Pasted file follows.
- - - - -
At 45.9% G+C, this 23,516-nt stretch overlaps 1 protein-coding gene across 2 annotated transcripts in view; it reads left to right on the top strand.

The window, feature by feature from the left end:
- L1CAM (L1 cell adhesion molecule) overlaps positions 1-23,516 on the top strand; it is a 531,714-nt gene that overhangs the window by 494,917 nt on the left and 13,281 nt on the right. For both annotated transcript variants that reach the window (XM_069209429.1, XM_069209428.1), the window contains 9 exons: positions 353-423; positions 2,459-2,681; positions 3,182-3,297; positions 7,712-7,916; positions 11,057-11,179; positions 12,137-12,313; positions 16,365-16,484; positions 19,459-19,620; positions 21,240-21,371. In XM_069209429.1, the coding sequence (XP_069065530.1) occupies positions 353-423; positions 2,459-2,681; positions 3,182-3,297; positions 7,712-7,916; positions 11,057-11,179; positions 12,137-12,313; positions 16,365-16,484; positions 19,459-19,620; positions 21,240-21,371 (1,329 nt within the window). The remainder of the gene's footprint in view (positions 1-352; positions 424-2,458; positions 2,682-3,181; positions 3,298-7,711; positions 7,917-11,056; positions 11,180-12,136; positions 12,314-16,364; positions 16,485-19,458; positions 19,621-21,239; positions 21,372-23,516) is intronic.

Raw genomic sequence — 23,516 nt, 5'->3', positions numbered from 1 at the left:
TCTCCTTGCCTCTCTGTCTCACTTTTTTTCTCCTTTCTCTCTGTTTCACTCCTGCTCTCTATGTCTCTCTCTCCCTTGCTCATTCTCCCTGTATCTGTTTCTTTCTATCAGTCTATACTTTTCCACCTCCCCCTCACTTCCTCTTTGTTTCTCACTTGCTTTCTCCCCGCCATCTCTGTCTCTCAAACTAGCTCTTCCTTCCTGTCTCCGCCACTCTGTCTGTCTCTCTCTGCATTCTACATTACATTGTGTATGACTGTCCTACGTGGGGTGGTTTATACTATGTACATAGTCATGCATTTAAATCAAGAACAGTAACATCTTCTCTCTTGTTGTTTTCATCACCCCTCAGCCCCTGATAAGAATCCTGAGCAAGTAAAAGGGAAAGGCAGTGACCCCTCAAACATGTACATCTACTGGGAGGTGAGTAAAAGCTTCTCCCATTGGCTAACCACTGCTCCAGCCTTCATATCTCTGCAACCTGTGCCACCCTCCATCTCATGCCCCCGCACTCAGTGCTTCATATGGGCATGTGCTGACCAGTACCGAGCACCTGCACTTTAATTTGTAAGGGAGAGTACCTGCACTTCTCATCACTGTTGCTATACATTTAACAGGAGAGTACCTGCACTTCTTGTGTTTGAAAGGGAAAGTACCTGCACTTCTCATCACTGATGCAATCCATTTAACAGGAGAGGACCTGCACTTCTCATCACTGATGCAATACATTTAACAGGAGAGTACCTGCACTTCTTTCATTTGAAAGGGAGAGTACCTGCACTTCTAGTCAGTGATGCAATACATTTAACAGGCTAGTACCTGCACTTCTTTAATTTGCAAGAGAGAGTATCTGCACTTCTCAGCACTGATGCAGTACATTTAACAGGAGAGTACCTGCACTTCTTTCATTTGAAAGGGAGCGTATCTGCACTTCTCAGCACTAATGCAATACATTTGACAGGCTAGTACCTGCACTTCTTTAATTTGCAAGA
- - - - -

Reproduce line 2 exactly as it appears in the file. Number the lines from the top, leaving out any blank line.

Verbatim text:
The window, feature by feature from the left end: